Alana: A lot! Since my main character was a real-life, well-known Florentine doctor of law, I had to get it “right.” Many of the luminaries of the Italian Renaissance provided me with much grist for the mill. As I say, these are actual people; a lot of research has been done about many of them. Renaissance Florence is a rich tapestry, and it is also a minefield. I can’t write about Guid’Antonio without writing about his friends; Lorenzo de’ Medici, for one strides across a huge stage. These are mysteries, so there must be a crime, one that hits Guid’Antonio close to home, so that we care about him as he untangles the who, how, and why, while protecting those he loves and moving up the ladder of power in Florence.
Betty How many drafts of the story did you write before you felt the story was complete?
Alana: I lost count. All in all, however, from first draft to completed story required about five years. This is about how long it takes me from book to book, including Book I in the series, The Sign of the Weeping Virgin, and this one, which is Book II. Currently I am working on Book III.
Betty What rituals or habits do you have while writing?
Alana: Since these are mysteries, as far as habits, or discipline, really goes, I always plot the entire story before beginning to write. My “overstory,” as I call it, usually runs about 100 pages, or more.
Betty Every author has a tendency to overuse certain words or phrases in drafts, such as just, once, smile, nod, etc. What are yours?
Alana: I reply on variations of “smile,” far too much, and I tend to use the word “heart.” I keep a close look out for those two, in particular.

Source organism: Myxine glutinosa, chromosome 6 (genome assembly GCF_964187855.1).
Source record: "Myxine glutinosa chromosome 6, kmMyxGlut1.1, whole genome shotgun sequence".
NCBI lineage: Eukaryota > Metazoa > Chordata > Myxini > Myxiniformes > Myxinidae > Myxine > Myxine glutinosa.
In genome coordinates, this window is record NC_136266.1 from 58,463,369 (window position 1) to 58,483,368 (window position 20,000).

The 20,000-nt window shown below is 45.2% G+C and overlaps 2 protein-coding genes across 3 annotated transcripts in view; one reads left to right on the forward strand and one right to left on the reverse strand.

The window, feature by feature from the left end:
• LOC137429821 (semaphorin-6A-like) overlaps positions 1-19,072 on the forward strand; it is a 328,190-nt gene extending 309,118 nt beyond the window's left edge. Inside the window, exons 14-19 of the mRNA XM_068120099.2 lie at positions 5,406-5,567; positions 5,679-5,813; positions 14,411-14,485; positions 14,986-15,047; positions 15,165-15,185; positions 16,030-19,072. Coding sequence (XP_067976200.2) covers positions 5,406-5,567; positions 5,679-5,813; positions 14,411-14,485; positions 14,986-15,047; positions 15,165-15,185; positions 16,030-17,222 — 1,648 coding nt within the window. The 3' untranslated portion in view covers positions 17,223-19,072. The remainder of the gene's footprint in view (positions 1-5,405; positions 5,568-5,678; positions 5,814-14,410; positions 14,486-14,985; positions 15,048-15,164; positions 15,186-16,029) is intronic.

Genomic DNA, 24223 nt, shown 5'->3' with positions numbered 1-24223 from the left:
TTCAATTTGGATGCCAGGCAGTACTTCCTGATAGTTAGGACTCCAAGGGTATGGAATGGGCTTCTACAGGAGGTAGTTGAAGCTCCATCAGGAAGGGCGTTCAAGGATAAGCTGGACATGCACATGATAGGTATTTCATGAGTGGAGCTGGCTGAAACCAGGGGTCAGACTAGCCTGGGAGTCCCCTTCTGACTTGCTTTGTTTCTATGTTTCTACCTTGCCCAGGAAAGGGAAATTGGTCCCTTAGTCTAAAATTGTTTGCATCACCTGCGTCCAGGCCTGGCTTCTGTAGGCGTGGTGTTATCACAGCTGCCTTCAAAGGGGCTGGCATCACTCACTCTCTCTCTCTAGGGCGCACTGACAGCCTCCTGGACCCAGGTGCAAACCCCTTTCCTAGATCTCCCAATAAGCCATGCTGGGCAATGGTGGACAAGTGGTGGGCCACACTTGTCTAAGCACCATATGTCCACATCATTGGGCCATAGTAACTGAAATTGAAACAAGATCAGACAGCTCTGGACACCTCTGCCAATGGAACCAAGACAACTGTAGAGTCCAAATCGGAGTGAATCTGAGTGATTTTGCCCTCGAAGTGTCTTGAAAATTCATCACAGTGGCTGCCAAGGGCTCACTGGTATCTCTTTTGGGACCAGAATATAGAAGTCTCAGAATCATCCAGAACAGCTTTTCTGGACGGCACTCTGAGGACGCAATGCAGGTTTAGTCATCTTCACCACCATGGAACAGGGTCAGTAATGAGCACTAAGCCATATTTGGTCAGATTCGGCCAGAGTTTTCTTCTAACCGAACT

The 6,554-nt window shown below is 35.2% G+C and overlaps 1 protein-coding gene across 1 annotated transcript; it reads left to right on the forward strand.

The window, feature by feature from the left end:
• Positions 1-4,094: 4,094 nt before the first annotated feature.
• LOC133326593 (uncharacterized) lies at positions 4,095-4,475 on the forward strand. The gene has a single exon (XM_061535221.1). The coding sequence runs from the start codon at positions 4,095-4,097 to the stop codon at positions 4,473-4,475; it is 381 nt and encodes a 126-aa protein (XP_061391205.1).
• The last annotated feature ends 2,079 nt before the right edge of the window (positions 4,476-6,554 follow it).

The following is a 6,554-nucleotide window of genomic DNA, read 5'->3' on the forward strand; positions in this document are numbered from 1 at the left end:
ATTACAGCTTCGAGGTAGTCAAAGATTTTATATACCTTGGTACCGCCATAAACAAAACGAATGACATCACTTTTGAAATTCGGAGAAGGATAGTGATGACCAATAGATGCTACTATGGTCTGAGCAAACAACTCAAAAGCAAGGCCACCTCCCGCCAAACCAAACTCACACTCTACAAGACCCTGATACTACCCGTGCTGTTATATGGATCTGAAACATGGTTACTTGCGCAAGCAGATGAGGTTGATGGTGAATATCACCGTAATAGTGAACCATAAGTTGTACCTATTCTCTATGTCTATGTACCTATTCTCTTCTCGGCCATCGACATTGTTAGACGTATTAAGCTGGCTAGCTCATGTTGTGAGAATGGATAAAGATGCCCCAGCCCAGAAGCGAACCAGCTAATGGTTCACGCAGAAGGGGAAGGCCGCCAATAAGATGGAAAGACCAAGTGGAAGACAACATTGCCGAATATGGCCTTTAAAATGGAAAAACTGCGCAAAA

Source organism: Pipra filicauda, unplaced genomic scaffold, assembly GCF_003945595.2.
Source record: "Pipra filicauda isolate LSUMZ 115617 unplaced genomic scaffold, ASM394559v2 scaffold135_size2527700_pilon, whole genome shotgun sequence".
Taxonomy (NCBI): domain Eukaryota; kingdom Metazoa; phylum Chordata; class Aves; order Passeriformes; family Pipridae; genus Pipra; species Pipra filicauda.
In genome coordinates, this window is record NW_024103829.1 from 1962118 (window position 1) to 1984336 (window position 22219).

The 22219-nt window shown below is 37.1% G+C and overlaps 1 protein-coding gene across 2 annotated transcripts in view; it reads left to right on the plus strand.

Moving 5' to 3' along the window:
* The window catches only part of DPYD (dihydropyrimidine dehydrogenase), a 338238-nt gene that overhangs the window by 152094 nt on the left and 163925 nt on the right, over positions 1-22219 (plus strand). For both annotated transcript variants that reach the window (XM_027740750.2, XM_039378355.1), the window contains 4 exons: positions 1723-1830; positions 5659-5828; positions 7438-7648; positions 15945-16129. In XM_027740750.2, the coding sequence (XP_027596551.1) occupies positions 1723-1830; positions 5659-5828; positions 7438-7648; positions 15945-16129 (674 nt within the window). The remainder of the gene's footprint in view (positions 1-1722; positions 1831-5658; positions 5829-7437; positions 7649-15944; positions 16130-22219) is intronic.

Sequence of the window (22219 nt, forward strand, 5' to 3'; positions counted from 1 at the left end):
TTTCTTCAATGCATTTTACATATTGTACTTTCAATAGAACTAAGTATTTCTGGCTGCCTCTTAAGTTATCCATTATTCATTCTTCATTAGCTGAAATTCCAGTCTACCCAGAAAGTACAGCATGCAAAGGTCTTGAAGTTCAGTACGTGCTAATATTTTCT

Betty Do you have any role models? If so, why do you look up to them?
Alana: I love Ellis Peter’s Brother Cadfael series set in medieval England, C. J. Sansom’s Shardlake series in Tudor England, and S. G. McLean’s Damian Seeker series set in the time of Oliver Cromwell.
Betty Do you have a special place to write? Revise? Read?
Alana: I like a lot of light. In our home, our dining room is all windows, so I enjoy writing there. But then I have a messy dining room table!
Betty As an author, what do you feel is your greatest achievement?
Alana: When just one reader tells me how much they have enjoyed the book, I feel my work is done. That is why I write: for the enjoyment of others.
Betty What is your favorite genre to read?
Alana: Historical fiction, particularly mysteries.
Betty Success looks different to different people. It could be wealth, or fame, or an inner joy at reaching a certain level. How do you define success in terms of your writing career?
Alana: Again, I enjoy having readers connect with my characters and with their stories. That means everything to me.
Florence, 1473. An impossible murder. A bitter rivalry. A serpent in the ranks.
Florentine investigator Guid’Antonio Vespucci returns to Florence from a government mission to find his dreams of success shattered. Life is good—but then a wealthy merchant dies from mushroom poisoning at Guid’Antonio’s Saint John’s Day table, and Guid’Antonio’s servant is charged with murder. Convinced of the youth’s innocence and fearful the killer may strike again, Guid’Antonio launches a private investigation into the merchant’s death, unaware that at the same time powerful enemies are conspiring to overthrow the Florentine Republic—and him.
A clever, richly evocative tale for lovers of medieval and renaissance mysteries everywhere, The Hearts of All on Fire is a timeless story of family relationships coupled with themes of love, loss, betrayal and, above all, hope in a challenging world.
Buy Links: Amazon
I remember being fascinated by the Medici family at one point in my life. I still want to go to Italy and that region! Thanks for sharing, Alana!
Merry Christmas! Happy Holidays! Happy reading!
Award-winning Author of Historical Fiction with Heart, and Haunting, Bewitching Love Stories